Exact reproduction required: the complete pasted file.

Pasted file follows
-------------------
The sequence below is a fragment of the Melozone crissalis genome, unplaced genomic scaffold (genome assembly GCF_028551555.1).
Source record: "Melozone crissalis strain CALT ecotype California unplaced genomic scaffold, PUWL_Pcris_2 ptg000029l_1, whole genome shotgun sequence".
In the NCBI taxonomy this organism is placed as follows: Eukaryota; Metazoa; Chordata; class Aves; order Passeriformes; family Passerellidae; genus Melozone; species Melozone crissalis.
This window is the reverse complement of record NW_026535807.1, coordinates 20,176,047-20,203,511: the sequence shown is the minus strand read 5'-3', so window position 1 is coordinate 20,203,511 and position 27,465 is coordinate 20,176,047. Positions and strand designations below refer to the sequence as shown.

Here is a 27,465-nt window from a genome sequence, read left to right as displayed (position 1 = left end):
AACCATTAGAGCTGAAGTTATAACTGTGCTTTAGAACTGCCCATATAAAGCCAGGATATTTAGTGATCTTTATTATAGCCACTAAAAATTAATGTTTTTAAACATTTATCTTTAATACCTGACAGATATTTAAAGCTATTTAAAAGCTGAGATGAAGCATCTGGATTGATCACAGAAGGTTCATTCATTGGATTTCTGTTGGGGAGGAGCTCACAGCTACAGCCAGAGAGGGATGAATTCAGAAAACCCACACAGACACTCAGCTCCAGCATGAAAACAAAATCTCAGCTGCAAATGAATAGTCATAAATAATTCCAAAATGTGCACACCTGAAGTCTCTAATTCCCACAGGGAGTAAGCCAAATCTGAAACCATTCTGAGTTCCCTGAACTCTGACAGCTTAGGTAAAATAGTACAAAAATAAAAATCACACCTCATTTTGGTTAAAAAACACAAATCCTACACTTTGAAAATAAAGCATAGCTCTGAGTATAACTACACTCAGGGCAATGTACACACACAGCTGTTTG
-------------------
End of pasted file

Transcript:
The sequence below is a fragment of the Melozone crissalis genome, unplaced genomic scaffold (genome assembly GCF_028551555.1).
Source record: "Melozone crissalis strain CALT ecotype California unplaced genomic scaffold, PUWL_Pcris_2 ptg000029l_1, whole genome shotgun sequence".
In the NCBI taxonomy this organism is placed as follows: Eukaryota; Metazoa; Chordata; class Aves; order Passeriformes; family Passerellidae; genus Melozone; species Melozone crissalis.
This window is the reverse complement of record NW_026535807.1, coordinates 20,176,047-20,203,511: the sequence shown is the minus strand read 5'-3', so window position 1 is coordinate 20,203,511 and position 27,465 is coordinate 20,176,047. Positions and strand designations below refer to the sequence as shown.

Here is a 27,465-nt window from a genome sequence, read left to right as displayed (position 1 = left end):
AACCATTAGAGCTGAAGTTATAACTGTGCTTTAGAACTGCCCATATAAAGCCAGGATATTTAGTGATCTTTATTATAGCCACTAAAAATTAATGTTTTTAAACATTTATCTTTAATACCTGACAGATATTTAAAGCTATTTAAAAGCTGAGATGAAGCATCTGGATTGATCACAGAAGGTTCATTCATTGGATTTCTGTTGGGGAGGAGCTCACAGCTACAGCCAGAGAGGGATGAATTCAGAAAACCCACACAGACACTCAGCTCCAGCATGAAAACAAAATCTCAGCTGCAAATGAATAGTCATAAATAATTCCAAAATGTGCACACCTGAAGTCTCTAATTCCCACAGGGAGTAAGCCAAATCTGAAACCATTCTGAGTTCCCTGAACTCTGACAGCTTAGGTAAAATAGTACAAAAATAAAAATCACACCTCATTTTGGTTAAAAAACACAAATCCTACACTTTGAAAATAAAGCATAGCTCTGAGTATAACTACACTCAGGGCAATGTACACACACAGCTGTTTG